Williams sets up meeting with Azarenka in final
NEW YORK — Serena Williams was cruising along in the U.S. Open semifinals, serving up another bagel, when, out of nowhere, a competitive tennis match broke out.
Didn’t last long.
The defending champion won the first seven games of Friday’s match, then actually fell down a break early in the second set, before quickly regaining it on the way to a 6-0, 6-3 victory over fifth-seeded Li Na.
The day’s only drama came in the second-to-last game — an affair that went eight deuces and lasted 13 minutes, 49 seconds. Li saved six match points, but it only delayed the inevitable. Williams dropped two points in the next game, but ended it and let out a long, celebratory scream after a 107 mph service winner.
“It got tough at the end. I got a little nervous, but I was able to close it out finally,” Williams said.
The victory set up a rematch of last year’s final against Victoria Azarenka, who beat 83rd-ranked Flavia Pennetta 6-4, 6-2 in the earlier semifinal.
The first set of the Williams match marked the third straight set the No. 1 seed won at love, and when she held serve to open the second, she had won her 24th straight game of the tournament, dating to her match last Sunday against Sloane Stephens.
Nothing lasts forever, of course, though Williams is extending her string of dominance in the women’s game deep into a second decade.
Sunday’s match will mark her 21st Grand Slam final. She stands one win away from capturing her fifth U.S. Open title and 17th major trophy. This will be the first time the same two women have met in back-to-back finals at Flushing Meadows since it was Williams against her sister, Venus, in 2001-02. It will also mark the first 1 vs. 2 final at the U.S. Open since 2003, when No. 2 Justine Henin beat No. 1 Kim Clijsters.
Azarenka lost to Williams in a tense three-setter last year. But just last month, she beat Williams in a third-set tiebreaker in the final of a tune-up tournament in Cincinnati.
“I know her strengths, she knows my strengths,” Azarenka said. “That’s what it’s all about, about those turning points, who wants it more, who’s willing to go for it more. It’s a bunch of combinations.”
Williams took a brief break then turned around to play in the semifinals of the doubles with her sister. She is trying to make the finals of the singles and the doubles at the same Grand Slam for the first time since last year at Wimbledon.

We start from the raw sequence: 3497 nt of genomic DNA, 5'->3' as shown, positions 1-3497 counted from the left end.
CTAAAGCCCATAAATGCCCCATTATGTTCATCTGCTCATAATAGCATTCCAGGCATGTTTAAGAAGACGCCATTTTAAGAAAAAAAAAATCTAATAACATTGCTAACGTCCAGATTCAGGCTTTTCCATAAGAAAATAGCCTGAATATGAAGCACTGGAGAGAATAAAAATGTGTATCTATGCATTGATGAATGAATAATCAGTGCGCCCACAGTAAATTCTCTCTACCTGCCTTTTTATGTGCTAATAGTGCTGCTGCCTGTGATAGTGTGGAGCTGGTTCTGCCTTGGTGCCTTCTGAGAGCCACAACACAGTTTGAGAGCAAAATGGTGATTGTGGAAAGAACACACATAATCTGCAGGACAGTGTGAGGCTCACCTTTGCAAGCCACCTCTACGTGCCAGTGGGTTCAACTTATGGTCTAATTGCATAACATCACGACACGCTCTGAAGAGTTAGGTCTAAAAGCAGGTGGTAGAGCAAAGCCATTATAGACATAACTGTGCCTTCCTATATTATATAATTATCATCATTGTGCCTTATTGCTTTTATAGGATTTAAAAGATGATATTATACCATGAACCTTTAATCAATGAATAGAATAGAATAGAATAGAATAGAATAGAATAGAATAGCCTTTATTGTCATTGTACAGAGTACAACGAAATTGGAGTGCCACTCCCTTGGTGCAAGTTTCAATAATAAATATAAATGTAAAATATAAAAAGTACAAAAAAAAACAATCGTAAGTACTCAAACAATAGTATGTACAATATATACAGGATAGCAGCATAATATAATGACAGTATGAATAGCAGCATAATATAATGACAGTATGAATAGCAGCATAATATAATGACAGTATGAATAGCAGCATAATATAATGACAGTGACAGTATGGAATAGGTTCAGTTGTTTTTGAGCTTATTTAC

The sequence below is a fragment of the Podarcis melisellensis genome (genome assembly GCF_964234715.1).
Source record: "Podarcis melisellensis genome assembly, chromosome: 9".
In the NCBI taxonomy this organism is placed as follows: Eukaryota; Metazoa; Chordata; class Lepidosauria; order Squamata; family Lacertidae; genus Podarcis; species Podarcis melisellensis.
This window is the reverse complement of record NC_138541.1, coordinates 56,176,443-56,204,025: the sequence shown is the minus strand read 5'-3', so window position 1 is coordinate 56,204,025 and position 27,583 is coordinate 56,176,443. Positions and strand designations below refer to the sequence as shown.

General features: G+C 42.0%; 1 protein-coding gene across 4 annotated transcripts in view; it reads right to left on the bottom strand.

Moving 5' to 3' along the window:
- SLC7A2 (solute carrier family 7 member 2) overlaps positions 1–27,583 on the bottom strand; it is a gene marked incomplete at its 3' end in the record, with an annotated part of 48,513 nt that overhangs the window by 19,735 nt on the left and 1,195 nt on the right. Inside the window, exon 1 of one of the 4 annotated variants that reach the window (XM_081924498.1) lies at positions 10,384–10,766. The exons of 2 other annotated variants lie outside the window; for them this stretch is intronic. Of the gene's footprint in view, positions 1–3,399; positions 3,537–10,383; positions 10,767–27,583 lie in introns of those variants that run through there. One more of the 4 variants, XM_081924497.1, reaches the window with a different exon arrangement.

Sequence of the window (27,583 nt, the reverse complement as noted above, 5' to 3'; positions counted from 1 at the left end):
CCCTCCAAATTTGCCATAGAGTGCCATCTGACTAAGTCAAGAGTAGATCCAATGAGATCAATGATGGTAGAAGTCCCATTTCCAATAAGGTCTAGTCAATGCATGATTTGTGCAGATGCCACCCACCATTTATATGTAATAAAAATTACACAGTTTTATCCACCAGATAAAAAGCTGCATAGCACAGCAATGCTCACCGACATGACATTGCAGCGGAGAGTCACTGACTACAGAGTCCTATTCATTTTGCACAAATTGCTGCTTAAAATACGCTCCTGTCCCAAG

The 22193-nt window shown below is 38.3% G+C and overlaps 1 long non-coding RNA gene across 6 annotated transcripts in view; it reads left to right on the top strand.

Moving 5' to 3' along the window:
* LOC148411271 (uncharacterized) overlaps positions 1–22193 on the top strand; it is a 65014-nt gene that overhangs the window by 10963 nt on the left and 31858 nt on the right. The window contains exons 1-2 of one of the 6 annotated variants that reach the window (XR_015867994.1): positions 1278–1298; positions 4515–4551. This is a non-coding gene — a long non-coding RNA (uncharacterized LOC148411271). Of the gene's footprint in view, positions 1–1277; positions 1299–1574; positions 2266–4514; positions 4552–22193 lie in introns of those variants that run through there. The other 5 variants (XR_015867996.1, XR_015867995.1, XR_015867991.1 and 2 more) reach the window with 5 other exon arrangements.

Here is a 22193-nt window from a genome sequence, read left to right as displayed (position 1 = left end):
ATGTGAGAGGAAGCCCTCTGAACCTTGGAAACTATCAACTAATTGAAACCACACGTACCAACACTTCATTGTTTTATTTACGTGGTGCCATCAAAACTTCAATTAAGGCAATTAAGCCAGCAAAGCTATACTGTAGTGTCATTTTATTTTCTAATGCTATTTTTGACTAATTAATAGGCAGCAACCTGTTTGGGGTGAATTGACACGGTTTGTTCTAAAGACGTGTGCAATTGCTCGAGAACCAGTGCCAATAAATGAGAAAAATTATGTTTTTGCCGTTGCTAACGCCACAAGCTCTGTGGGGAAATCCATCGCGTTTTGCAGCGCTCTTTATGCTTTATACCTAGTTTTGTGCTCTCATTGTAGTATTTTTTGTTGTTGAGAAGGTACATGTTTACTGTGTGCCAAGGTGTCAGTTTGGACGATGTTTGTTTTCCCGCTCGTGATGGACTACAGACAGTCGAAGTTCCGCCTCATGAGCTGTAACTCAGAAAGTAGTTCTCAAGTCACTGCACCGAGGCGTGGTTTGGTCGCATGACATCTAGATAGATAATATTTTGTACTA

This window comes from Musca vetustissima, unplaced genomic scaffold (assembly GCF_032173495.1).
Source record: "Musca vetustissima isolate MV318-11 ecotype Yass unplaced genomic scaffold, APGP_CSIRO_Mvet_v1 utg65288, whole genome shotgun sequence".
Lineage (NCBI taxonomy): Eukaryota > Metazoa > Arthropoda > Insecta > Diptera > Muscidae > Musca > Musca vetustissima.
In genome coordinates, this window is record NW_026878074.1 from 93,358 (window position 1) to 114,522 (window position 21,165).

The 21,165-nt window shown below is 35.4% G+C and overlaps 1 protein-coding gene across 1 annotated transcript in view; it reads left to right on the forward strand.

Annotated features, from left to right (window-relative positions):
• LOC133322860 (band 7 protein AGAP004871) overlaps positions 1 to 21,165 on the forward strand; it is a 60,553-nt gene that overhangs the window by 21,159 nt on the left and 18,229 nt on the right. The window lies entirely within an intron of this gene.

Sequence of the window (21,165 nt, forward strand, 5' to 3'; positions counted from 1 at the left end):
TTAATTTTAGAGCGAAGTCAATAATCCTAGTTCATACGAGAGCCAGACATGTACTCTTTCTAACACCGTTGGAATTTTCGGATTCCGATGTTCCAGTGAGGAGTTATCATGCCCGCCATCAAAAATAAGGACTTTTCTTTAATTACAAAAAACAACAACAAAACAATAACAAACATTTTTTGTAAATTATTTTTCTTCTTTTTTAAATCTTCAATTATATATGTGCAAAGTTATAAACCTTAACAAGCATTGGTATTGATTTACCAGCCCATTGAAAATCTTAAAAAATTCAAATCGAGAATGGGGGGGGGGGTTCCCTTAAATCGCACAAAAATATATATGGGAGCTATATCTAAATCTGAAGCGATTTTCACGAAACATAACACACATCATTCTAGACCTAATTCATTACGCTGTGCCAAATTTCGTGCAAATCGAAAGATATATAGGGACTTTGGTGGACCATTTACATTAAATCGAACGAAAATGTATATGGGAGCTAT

For her match against Li, Williams wore pink shoes embroidered with tiny hearts on the heels, each of them with a number — ’99, ’02, ’08, ’12 — marking each year she hoisted the trophy in Queens.
She’s showing every sign she’ll need to add another heart , and Azarenka is the only one standing in the way.
“We always have really good matches. I look forward to it,” Williams said. “It’s great to get to another final. She’s a great player and she lifts her game when it really counts.”
Azarenka, the 2012 and 2013 Australian Open champion, is trying to become the first woman to win the majors in Melbourne and New York in the same year since Martina Hingis in 1997.
If Friday’s proceedings on a cool, breezy day in Arthur Ashe Stadium were any indication, Azarenka has some work to do.
Hours before Williams overpowered Li, the 2011 French Open champion and one of the few players with the power to hang on the court with the world’s No. 1, Azarenka won a push-fest against Pennetta. She won despite serving six double-faults as part of her 25 unforced errors, against only 15 winners.
There were only five service holds over 18 games, though Azarenka got four of them.
“It was a little bit tricky,” Azarenka said. “I couldn’t find my rhythm at the beginning. I felt I was rushing too much. I couldn’t really put the ball in play. It’s good I stayed tough, played well in the return game at important moments.”
In the late match, Li only hit eight winners against Williams — evidence of how the world’s top player can keep anyone, even some of the biggest hitters, off balance.
Williams also served four aces and hit 19 winners of her own — 15 of which came in the second set, after Li briefly made things competitive.